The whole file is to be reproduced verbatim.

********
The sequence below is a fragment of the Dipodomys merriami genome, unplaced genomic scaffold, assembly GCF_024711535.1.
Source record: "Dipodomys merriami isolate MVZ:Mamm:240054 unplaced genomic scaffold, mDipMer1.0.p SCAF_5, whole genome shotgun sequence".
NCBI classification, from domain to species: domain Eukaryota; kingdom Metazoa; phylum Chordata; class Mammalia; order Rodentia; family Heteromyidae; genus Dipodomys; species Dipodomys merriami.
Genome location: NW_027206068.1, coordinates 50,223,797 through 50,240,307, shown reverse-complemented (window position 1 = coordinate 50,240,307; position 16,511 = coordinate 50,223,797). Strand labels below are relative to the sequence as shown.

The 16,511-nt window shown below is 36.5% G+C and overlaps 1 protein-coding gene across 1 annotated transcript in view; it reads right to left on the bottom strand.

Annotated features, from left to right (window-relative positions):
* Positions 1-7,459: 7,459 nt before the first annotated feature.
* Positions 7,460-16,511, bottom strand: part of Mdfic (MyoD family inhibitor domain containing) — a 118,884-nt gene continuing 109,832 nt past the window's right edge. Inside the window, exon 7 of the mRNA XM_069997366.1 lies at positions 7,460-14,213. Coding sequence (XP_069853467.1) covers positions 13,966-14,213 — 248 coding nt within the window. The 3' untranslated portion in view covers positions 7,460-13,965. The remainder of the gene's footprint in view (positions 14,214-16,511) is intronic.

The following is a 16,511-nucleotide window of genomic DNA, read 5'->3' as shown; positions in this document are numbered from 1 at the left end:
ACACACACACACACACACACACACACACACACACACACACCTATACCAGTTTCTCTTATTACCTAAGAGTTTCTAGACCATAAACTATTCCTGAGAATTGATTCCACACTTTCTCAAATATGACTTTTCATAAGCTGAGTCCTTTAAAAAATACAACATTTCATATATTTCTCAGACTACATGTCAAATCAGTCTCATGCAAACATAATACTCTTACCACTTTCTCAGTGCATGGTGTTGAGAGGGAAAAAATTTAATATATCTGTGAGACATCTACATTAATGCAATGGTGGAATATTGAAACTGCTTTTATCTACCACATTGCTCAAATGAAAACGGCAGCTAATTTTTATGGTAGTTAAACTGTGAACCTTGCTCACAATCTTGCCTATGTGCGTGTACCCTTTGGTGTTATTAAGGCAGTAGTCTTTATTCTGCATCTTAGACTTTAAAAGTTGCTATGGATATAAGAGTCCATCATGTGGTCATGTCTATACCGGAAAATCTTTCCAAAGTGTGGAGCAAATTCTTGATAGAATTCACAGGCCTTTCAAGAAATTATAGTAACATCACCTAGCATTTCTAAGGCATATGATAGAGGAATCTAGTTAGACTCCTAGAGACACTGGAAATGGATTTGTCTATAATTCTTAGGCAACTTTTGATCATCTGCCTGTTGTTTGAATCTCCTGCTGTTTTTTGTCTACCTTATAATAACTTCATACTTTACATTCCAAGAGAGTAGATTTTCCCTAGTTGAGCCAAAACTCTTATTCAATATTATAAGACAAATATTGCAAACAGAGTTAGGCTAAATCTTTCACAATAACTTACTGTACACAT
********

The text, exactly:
The sequence below is a fragment of the Dipodomys merriami genome, unplaced genomic scaffold, assembly GCF_024711535.1.
Source record: "Dipodomys merriami isolate MVZ:Mamm:240054 unplaced genomic scaffold, mDipMer1.0.p SCAF_5, whole genome shotgun sequence".
NCBI classification, from domain to species: domain Eukaryota; kingdom Metazoa; phylum Chordata; class Mammalia; order Rodentia; family Heteromyidae; genus Dipodomys; species Dipodomys merriami.
Genome location: NW_027206068.1, coordinates 50,223,797 through 50,240,307, shown reverse-complemented (window position 1 = coordinate 50,240,307; position 16,511 = coordinate 50,223,797). Strand labels below are relative to the sequence as shown.

The 16,511-nt window shown below is 36.5% G+C and overlaps 1 protein-coding gene across 1 annotated transcript in view; it reads right to left on the bottom strand.

Annotated features, from left to right (window-relative positions):
* Positions 1-7,459: 7,459 nt before the first annotated feature.
* Positions 7,460-16,511, bottom strand: part of Mdfic (MyoD family inhibitor domain containing) — a 118,884-nt gene continuing 109,832 nt past the window's right edge. Inside the window, exon 7 of the mRNA XM_069997366.1 lies at positions 7,460-14,213. Coding sequence (XP_069853467.1) covers positions 13,966-14,213 — 248 coding nt within the window. The 3' untranslated portion in view covers positions 7,460-13,965. The remainder of the gene's footprint in view (positions 14,214-16,511) is intronic.

The following is a 16,511-nucleotide window of genomic DNA, read 5'->3' as shown; positions in this document are numbered from 1 at the left end:
ACACACACACACACACACACACACACACACACACACACACCTATACCAGTTTCTCTTATTACCTAAGAGTTTCTAGACCATAAACTATTCCTGAGAATTGATTCCACACTTTCTCAAATATGACTTTTCATAAGCTGAGTCCTTTAAAAAATACAACATTTCATATATTTCTCAGACTACATGTCAAATCAGTCTCATGCAAACATAATACTCTTACCACTTTCTCAGTGCATGGTGTTGAGAGGGAAAAAATTTAATATATCTGTGAGACATCTACATTAATGCAATGGTGGAATATTGAAACTGCTTTTATCTACCACATTGCTCAAATGAAAACGGCAGCTAATTTTTATGGTAGTTAAACTGTGAACCTTGCTCACAATCTTGCCTATGTGCGTGTACCCTTTGGTGTTATTAAGGCAGTAGTCTTTATTCTGCATCTTAGACTTTAAAAGTTGCTATGGATATAAGAGTCCATCATGTGGTCATGTCTATACCGGAAAATCTTTCCAAAGTGTGGAGCAAATTCTTGATAGAATTCACAGGCCTTTCAAGAAATTATAGTAACATCACCTAGCATTTCTAAGGCATATGATAGAGGAATCTAGTTAGACTCCTAGAGACACTGGAAATGGATTTGTCTATAATTCTTAGGCAACTTTTGATCATCTGCCTGTTGTTTGAATCTCCTGCTGTTTTTTGTCTACCTTATAATAACTTCATACTTTACATTCCAAGAGAGTAGATTTTCCCTAGTTGAGCCAAAACTCTTATTCAATATTATAAGACAAATATTGCAAACAGAGTTAGGCTAAATCTTTCACAATAACTTACTGTACACAT